Back in 2007 Amazon launched their Kindle platform and since then publishing has never been the same, eBooks have gone on to be a vital point of entry for many authors and they’ll continue to do so, but traditional publishing (that is publishing in print) is still strong and numbers continue to grow for the format. So, although some authors may start off in eBook alone, they will soon expand their offered formats into print too, which makes sense if you want to reach as big an audience as possible.
But why do some authors only publish as an eBook alone? Well, the digital format is normally a quicker route to market, making the book cover requires less technical ability than that required for a cover made for print, you can sell a digital book easier from your own website and the overall costs in production of an eBook tend to be cheaper. It’s essentially a great way of dipping your toe into publishing without spending a fortune.
So why go over to publishing your book in print? The book buying public seem to be falling back in love with traditional printed books, the figures show a steady decline in eBook sales and steady growth from printed formats. A recent survey showed that 39% of Americans say they only read printed, 29% say they read both formats and only 7% say they read just digital alone (25% saying they’re non-book readers - statistics from Pew Research), so not publishing in print does exclude a large chunk of readers.
Publishing in print does require a little more in the way of ‘set up’ in comparison to an eBook, the formatting (although it can be done through KDP) is better when completed by a professional, it can take a week or two to complete but the effort is worth it. There are plenty of services available to format printed books, some of which are self-service options which you can do completely online and others which will require downloading specific software to do the job for you (the likes of InDesign or Quark Xpress are two good examples of formatting software).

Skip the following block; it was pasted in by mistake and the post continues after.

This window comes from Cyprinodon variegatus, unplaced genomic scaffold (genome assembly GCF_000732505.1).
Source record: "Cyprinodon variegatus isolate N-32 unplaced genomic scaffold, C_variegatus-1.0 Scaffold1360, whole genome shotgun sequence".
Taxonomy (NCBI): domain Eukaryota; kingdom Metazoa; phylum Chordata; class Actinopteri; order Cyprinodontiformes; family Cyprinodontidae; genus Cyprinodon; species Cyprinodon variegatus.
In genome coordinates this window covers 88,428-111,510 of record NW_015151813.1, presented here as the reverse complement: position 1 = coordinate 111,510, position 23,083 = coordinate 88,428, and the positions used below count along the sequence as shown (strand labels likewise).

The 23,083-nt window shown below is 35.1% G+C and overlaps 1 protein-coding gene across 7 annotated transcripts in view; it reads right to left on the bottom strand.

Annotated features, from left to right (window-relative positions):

With formatting your own book for print it can involve a steep learning curve, if you have never used InDesign/Quark (or any of the online tools) then you may want to take some lessons beforehand, if you plan to publish many books and want to micro manage every aspect of your book’s production then this could be a good thing, if not, then we would recommend getting a professional to complete the task for you, it will be easier and a great deal quicker in the long run.
The resolution of the book cover will also need to be sharper for print, the pixels per inch (PPI) or dots per inch (DPI from print) for an eBook cover is a standard 72 DPI, with your printed cover the resolution needs to be at 300 DPI, so using high quality images will ensure a smooth print.
The book cover design layout is also far different from that of an eBook, you need to design for the back page, spine and the front page, what’s more, the layout will also need to have a bleed area which extends outwards on all four sides of the print, this area gets trimmed off in production to ensure that there are no white lines running down the sides of the book cover.
Again, as with book formatting this is something that you’ll need specific software to complete and there will be another steep learning curve if you want to create a printed book cover for yourself, realistically you may just want to use a professional, as before, it’s quicker and much easier.
So there are several things you’ll need to take in to consideration when planning to print your book, but there are lots of people who can help you with these elements (we of course design book covers from start to finish and even convert existing eBook designs to print), printing your book as a paperback or hardback is quite straightforward and well worth doing, it will certainly help you to reach a far larger audience.
Book cover designers.
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